The taxes are a prerequisite for our welfare state that produces wealth. Danes can afford all types of cars. No, the vast majority of Danes would not cheat the state.

pedro bartholomai May 5, 2019 - 14:48

Hi Carl. Great article with lots of information about your country which I feel very close to since part of my family is Danish.
Let me ask you this: how does the tax structure in Denmark impact on business and the chances of making any business endeavor profitable? Argentina has tremendous tax pressure all across the board (on citizens,businesses,property and etc) . In theory it is to sustain a so-called welfare state too. But we have over 30% of poverty rates, inflation etc etc. Pro-free market economists blame these woes on too much State intervention and left wing theorists blame it on all sorts of international and imperial conspiracies, evil forces who are “out to get us”…Starting any business in Argentina is expensive, cumbersome, cost of labor is very high son if you can get away with it you will hire your employee off the books (the logic is instead of paying those costs to the system you pay the employee a little more and you pay lower contributions) Employers are also easily sued with phony labor lawsuits (“unfairly laid off” etc).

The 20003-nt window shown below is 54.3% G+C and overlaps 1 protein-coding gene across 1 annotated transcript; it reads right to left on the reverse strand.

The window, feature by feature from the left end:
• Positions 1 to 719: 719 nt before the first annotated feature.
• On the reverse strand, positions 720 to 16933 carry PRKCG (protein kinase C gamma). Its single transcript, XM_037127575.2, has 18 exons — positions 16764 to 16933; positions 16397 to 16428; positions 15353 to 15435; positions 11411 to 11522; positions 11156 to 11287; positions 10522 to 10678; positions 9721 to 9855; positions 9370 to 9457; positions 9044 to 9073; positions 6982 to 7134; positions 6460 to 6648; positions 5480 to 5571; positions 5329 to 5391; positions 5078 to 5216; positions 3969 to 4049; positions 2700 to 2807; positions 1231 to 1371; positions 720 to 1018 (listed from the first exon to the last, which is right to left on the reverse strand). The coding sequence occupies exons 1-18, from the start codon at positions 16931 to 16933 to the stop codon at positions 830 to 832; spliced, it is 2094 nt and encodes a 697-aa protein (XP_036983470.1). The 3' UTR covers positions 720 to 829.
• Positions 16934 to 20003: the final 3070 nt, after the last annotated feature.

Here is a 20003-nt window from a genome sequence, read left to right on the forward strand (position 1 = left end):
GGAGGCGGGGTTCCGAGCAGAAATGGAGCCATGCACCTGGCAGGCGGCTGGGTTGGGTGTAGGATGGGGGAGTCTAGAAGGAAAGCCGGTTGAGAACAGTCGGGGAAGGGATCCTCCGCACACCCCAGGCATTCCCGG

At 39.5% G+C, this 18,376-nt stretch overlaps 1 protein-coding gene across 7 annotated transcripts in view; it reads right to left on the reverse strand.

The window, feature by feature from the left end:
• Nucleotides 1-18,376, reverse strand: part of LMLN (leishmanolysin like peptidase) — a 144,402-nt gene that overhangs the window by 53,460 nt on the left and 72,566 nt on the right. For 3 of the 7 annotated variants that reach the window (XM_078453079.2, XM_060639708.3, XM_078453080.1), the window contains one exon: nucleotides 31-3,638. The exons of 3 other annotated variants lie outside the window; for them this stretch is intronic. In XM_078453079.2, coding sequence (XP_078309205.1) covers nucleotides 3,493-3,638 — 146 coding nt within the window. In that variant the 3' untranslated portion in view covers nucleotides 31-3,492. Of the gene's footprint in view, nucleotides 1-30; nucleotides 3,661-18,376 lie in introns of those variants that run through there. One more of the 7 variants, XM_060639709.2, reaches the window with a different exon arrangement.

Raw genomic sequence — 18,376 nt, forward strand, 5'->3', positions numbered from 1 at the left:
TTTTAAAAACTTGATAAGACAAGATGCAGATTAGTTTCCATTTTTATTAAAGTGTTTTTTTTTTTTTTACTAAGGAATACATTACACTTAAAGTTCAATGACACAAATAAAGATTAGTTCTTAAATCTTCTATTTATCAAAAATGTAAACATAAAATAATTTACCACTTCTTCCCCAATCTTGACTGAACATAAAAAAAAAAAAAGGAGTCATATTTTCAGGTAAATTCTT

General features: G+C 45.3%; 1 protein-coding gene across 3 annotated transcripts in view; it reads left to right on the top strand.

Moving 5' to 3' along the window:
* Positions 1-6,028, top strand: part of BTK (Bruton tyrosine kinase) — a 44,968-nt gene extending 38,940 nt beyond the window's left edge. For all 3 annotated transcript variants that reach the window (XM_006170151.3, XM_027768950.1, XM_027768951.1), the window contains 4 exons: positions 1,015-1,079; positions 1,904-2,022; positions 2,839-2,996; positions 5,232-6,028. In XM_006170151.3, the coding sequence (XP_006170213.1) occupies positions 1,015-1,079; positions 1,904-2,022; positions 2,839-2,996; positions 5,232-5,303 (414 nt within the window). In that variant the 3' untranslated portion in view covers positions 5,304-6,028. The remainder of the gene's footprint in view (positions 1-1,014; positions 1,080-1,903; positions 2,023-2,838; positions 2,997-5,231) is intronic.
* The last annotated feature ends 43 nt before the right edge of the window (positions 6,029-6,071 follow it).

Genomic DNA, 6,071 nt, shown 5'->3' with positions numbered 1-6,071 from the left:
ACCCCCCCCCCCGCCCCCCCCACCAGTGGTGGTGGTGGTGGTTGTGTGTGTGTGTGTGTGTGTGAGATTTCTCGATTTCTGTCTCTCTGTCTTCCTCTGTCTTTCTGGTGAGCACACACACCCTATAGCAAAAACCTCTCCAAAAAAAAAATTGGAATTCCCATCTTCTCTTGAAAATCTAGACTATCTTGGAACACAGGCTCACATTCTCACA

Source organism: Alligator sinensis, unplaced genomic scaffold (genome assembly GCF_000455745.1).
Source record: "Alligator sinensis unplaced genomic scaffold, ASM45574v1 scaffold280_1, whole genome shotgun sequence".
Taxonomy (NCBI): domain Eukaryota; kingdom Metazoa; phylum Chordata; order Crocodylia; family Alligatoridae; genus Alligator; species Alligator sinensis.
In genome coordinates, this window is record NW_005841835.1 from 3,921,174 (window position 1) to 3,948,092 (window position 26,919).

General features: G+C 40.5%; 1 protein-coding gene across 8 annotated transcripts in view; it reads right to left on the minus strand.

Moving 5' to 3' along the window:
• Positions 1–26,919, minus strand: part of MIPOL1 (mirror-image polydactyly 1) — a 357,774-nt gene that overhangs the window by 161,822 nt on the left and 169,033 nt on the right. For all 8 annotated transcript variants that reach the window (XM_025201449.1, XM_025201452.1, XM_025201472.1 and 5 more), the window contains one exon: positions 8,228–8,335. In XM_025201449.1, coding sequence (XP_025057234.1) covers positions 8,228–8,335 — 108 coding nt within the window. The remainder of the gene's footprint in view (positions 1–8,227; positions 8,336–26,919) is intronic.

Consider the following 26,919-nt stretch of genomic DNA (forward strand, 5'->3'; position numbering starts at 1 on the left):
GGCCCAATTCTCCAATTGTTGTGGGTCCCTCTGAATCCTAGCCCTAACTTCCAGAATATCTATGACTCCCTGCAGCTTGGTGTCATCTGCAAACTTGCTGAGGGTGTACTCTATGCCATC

I understand Denmark is one of the countries with most economic freedom in the world so I guess my question boils down to how is that compatible with the tax structure you have. Thanks again for the insightful article! Cheers!

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Carl Jensen May 7, 2019 - 13:01

Hi Pedro,